Health care: a vital issue

Stephanie Kudrle

Health care is no longer just an issue for the elderly.

With health-care premiums and prescription drug costs increasing, presidential candidates have been debating the future of health care in this country.

President George W. Bush and Democratic presidential candidate Sen. John Kerry have different plans for providing affordable health care to uninsured Americans.

Kerry wants to import prescription drugs from Canada and allow everyone access to the same health-care coverage members of Congress have, according to his Web site.

Bush has proposed a health-savings tax credit to help small-business employees afford health care, according to his re-election Web site. He has opposed importing prescription drugs from Canada.

University junior Tracy Schultz said she isn’t too worried about health care right now, because she has a few years of school left.

“I have parents for that,” she said.

But Schultz said she knows it will be something to think about in a few years.

Last month’s Minnesota Daily poll showed that many students think like Schultz. Fifty-seven percent of polled students between ages 18 and 21 said they felt the issue was very important.

However, older students rated the issue as more of a priority. Approximately 67 percent of students between ages 26 and 30 rated the issue as very important.

And although health care might not seem urgent to some students, it’s something everyone should pay attention to, said Dave Golden, public health and marketing director at the University’s Boynton Health Service. Health care is especially important for those about to get a job, he said.

“Purchasing insurance on your own is expensive,” he said. “And a lot of those policies tend to under insure.”

Louise McLainan, a first-year English student, said she doesn’t know what constitutes adequate coverage when looking for a job.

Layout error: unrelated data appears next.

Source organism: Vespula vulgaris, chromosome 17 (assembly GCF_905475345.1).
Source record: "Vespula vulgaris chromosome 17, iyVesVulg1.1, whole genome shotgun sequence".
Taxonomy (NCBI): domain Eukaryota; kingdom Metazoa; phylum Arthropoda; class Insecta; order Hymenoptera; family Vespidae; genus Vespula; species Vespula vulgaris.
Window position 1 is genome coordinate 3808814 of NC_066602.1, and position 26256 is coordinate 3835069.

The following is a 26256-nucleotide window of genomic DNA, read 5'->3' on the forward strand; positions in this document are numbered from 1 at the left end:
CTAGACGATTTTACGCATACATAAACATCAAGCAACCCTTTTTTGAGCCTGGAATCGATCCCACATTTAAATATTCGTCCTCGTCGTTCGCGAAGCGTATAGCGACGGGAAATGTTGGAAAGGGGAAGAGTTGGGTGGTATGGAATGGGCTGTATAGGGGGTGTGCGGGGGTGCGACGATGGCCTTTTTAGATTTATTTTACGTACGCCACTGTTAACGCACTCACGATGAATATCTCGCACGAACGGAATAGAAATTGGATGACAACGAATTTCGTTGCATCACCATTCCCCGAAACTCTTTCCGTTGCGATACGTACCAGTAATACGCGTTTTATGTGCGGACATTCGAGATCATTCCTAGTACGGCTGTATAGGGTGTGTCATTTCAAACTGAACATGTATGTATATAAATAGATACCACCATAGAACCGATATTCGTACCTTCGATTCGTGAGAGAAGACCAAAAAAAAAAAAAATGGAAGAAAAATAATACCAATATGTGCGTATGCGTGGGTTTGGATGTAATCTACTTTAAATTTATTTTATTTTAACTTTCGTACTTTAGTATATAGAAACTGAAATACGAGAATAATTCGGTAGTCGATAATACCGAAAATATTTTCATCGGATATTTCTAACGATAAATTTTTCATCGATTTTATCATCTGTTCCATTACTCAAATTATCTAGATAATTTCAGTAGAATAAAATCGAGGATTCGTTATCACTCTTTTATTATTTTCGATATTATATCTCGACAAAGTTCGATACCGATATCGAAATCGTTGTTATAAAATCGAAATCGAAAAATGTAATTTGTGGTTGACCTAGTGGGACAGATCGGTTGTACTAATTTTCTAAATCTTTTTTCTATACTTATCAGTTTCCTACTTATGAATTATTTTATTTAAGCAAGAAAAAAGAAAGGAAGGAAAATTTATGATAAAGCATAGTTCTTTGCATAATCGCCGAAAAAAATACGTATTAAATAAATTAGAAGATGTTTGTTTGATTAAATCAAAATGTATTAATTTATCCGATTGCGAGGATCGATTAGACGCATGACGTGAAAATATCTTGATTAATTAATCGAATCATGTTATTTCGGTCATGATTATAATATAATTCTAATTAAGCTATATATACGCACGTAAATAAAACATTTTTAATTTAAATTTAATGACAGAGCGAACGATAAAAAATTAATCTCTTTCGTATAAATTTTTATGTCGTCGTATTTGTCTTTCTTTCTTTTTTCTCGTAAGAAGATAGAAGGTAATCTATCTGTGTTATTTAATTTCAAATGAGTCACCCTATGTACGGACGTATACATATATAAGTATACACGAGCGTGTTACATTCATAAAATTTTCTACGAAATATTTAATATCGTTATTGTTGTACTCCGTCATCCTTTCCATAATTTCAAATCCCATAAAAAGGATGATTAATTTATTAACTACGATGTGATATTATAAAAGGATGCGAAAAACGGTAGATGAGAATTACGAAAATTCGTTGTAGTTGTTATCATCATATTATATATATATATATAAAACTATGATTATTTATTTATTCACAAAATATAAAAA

“I have no idea,” she said. “I know it’s a good idea to have (a health-care plan).”

Second-year medical student Angela Fryer said the country needs a plan to offer health insurance to everybody.

She said that with the rates of insurance plans, many businesses can no longer offer health care for employees.

“That’s a problem,” Fryer said. “It’s going to be a huge issue when students graduate and look for a job, because it’s not the same as it was 10 years ago.”

Fryer, co-president of the American Medical Student Association at the University, said students should talk to parents or someone who has health insurance to learn what to look for in a plan.

There are several things to keep in mind when choosing a health-care plan, Golden said. It is “crazy” to look at a plan that doesn’t cover at least several million dollars in costs, he said.

“It’s so easy to run up a big bill from something catastrophic,” he said.

Students should look at what needs to be paid out of pocket, he said, and if there are any conditions on the coverage.

Health care is important right now because the number of people without insurance has been increasing, he said.

“Having so many people uninsured means the system is broken and not working,” Golden said. “We need to be working towards a system where we can get everybody taken care of.”

Despite the recent attention given to health care by the candidates, many students do not pay attention because they think it doesn’t involve them, University political science professor Bill Flanigan said.

“But it’s certainly a general problem for the society we live in,” he said.

He said he thinks Kerry has an easier time getting across his message about health care, but Bush is in a difficult position.

“He can’t claim success on this issue,” he said. “So the attacks on Kerry for advocating a huge government bureaucracy are about the best they can do.”

– Anna Weggel and Kari Petrie contributed to this article.